Remembering the Enniskillen dead

Chris Moore reported from Enniskillen following the bombing

Related Stories

The cenotaph in Enniskillen is a memorial to the Inniskilling regiments and the servicemen and women from County Fermanagh who died in two world wars.

Twenty-five years ago thousands had gathered there when, without warning, at 10.43 GMT, a bomb exploded inside a nearby building.

The gable wall collapsed burying bystanders beneath the rubble.

Those who died that day are now remembered there too.

Their names have been added to the cenotaph along with 11 bronze doves.

A panel reads: "In remembrance of eleven of our neighbours who were killed by a terrorist bomb at this site on Remembrance Sunday 8 November 1987.

"Edward Armstrong, Wesley and Bertha Armstrong, Samuel Gault, Kitchener and Jessie Johnston, William and Agnes Mullan, Johnny Megaw, Albertha Quinton, and Marie Wilson."

A 12th victim, headteacher Ronnie Hill, died after 13 years in a coma.

Many will associate the Poppy Day Bomb with the interview broadcast with Gordon Wilson who recalled his daughter's last words: "Daddy, I love you very much."

"She was a great wee lassie. She was a pet, and she's dead. But I bear no ill-will, I bear no grudge," he said.

Those words helped bring the community together - a process of reconciliation that continued this year with the Queen's visit to Enniskillen and her symbolic walk across the road from the Church of Ireland Cathedral to St Michael's Catholic Church.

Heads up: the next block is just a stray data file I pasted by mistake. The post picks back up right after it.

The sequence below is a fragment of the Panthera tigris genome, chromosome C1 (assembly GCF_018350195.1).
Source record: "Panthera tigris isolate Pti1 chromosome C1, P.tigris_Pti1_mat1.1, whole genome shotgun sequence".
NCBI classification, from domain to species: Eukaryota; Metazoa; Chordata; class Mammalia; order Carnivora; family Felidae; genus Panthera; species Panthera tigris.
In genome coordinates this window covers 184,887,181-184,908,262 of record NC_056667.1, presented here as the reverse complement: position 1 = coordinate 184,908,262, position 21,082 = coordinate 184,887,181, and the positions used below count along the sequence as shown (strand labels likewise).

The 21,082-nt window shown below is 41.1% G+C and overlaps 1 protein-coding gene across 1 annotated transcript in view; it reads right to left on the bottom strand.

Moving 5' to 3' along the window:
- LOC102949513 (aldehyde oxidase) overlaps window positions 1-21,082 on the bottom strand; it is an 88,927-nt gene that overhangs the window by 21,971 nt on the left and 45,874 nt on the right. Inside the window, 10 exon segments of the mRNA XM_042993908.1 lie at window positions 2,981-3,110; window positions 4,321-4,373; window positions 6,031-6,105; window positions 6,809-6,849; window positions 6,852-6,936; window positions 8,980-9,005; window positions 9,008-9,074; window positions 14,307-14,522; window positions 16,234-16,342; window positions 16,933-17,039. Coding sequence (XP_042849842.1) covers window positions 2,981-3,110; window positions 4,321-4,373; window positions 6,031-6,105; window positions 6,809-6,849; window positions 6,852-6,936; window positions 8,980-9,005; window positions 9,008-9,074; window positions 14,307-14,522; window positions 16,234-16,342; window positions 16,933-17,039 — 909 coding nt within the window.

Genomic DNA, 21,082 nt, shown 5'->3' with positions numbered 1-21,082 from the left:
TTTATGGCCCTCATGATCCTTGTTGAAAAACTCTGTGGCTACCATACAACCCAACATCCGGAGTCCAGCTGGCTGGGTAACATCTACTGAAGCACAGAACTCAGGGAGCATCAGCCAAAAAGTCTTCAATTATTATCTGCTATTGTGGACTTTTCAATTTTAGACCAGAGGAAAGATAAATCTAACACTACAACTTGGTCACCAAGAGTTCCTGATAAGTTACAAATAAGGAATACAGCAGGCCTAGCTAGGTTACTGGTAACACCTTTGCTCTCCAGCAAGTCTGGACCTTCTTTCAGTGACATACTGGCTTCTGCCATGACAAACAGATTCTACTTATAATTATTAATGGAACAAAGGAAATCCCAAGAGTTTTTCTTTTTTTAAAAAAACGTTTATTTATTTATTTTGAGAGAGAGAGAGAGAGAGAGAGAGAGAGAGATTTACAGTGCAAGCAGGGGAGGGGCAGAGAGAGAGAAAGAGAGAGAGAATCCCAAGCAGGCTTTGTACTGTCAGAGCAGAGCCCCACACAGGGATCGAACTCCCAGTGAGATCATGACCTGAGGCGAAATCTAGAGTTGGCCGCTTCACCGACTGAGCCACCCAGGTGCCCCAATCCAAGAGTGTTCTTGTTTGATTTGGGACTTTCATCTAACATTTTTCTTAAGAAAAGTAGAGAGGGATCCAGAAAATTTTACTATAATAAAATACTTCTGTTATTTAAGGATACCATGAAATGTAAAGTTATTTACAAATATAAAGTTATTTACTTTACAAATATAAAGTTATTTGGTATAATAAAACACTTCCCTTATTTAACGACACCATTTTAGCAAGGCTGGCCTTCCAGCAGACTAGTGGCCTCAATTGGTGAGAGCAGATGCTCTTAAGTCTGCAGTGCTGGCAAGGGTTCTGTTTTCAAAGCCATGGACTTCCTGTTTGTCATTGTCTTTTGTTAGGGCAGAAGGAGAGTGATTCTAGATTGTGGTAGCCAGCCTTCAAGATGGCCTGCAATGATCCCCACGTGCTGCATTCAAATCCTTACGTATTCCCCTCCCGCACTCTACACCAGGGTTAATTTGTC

The Queen also met privately with relatives and survivors of the Enniskillen bomb, but while there has been reconciliation there has not been justice.

No one has ever been convicted of carrying out this atrocity.

News that the Historical Enquiries Team has discovered potential new evidence has given some hope that one day there will be justice.

Some victims of the Enniskillen bomb feel the peace process has left them behind while convicted terrorists have been released from prison.

For them, the last 25 years have been a lifetime of suffering, but the memories are as vivid as if it had happened yesterday.

More on This Story

Related Stories

The BBC is not responsible for the content of external Internet sites

More Northern Ireland stories

RSS

Features

Try our new site and tell us what you think. Learn more
Take me there

Copyright © 2015 BBC. The BBC is not responsible for the content of external sites. Read more.

This page is best viewed in an up-to-date web browser with style sheets (CSS) enabled. While you will be able to view the content of this page in your current browser, you will not be able to get the full visual experience. Please consider upgrading your browser software or enabling style sheets (CSS) if you are able to do so.